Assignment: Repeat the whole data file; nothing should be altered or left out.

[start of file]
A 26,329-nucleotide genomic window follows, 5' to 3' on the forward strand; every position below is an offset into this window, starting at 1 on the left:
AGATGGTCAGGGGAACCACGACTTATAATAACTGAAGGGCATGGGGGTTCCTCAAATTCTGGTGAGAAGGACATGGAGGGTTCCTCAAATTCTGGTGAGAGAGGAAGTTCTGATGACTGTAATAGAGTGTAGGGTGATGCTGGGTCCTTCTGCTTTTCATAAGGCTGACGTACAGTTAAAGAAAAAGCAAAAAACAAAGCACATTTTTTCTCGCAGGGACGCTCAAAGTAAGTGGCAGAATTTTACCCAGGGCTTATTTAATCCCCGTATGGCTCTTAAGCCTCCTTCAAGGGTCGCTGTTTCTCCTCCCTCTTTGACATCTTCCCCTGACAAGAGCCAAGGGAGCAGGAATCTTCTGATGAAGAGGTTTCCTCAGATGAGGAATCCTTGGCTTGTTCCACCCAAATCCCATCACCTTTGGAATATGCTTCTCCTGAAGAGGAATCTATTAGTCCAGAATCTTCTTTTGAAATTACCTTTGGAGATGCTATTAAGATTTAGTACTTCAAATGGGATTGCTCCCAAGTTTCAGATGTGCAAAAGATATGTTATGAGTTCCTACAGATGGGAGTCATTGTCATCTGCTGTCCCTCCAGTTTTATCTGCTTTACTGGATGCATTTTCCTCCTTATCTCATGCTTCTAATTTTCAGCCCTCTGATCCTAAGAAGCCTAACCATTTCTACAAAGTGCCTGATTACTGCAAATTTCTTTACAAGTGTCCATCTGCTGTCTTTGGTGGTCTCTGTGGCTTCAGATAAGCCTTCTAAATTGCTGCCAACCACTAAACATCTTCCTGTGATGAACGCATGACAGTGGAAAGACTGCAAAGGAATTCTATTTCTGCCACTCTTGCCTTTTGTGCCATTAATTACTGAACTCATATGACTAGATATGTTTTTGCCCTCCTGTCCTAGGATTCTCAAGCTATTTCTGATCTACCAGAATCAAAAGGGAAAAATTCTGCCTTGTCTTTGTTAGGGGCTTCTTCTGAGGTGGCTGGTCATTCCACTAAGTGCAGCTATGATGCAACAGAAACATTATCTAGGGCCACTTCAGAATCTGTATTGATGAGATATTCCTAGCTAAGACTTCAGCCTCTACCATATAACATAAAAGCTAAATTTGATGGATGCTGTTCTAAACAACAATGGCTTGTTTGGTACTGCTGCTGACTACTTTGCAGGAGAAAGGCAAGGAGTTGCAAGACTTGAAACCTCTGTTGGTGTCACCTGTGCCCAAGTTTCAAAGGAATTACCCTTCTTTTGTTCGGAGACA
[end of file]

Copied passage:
A 26,329-nucleotide genomic window follows, 5' to 3' on the forward strand; every position below is an offset into this window, starting at 1 on the left:
AGATGGTCAGGGGAACCACGACTTATAATAACTGAAGGGCATGGGGGTTCCTCAAATTCTGGTGAGAAGGACATGGAGGGTTCCTCAAATTCTGGTGAGAGAGGAAGTTCTGATGACTGTAATAGAGTGTAGGGTGATGCTGGGTCCTTCTGCTTTTCATAAGGCTGACGTACAGTTAAAGAAAAAGCAAAAAACAAAGCACATTTTTTCTCGCAGGGACGCTCAAAGTAAGTGGCAGAATTTTACCCAGGGCTTATTTAATCCCCGTATGGCTCTTAAGCCTCCTTCAAGGGTCGCTGTTTCTCCTCCCTCTTTGACATCTTCCCCTGACAAGAGCCAAGGGAGCAGGAATCTTCTGATGAAGAGGTTTCCTCAGATGAGGAATCCTTGGCTTGTTCCACCCAAATCCCATCACCTTTGGAATATGCTTCTCCTGAAGAGGAATCTATTAGTCCAGAATCTTCTTTTGAAATTACCTTTGGAGATGCTATTAAGATTTAGTACTTCAAATGGGATTGCTCCCAAGTTTCAGATGTGCAAAAGATATGTTATGAGTTCCTACAGATGGGAGTCATTGTCATCTGCTGTCCCTCCAGTTTTATCTGCTTTACTGGATGCATTTTCCTCCTTATCTCATGCTTCTAATTTTCAGCCCTCTGATCCTAAGAAGCCTAACCATTTCTACAAAGTGCCTGATTACTGCAAATTTCTTTACAAGTGTCCATCTGCTGTCTTTGGTGGTCTCTGTGGCTTCAGATAAGCCTTCTAAATTGCTGCCAACCACTAAACATCTTCCTGTGATGAACGCATGACAGTGGAAAGACTGCAAAGGAATTCTATTTCTGCCACTCTTGCCTTTTGTGCCATTAATTACTGAACTCATATGACTAGATATGTTTTTGCCCTCCTGTCCTAGGATTCTCAAGCTATTTCTGATCTACCAGAATCAAAAGGGAAAAATTCTGCCTTGTCTTTGTTAGGGGCTTCTTCTGAGGTGGCTGGTCATTCCACTAAGTGCAGCTATGATGCAACAGAAACATTATCTAGGGCCACTTCAGAATCTGTATTGATGAGATATTCCTAGCTAAGACTTCAGCCTCTACCATATAACATAAAAGCTAAATTTGATGGATGCTGTTCTAAACAACAATGGCTTGTTTGGTACTGCTGCTGACTACTTTGCAGGAGAAAGGCAAGGAGTTGCAAGACTTGAAACCTCTGTTGGTGTCACCTGTGCCCAAGTTTCAAAGGAATTACCCTTCTTTTGTTCGGAGACA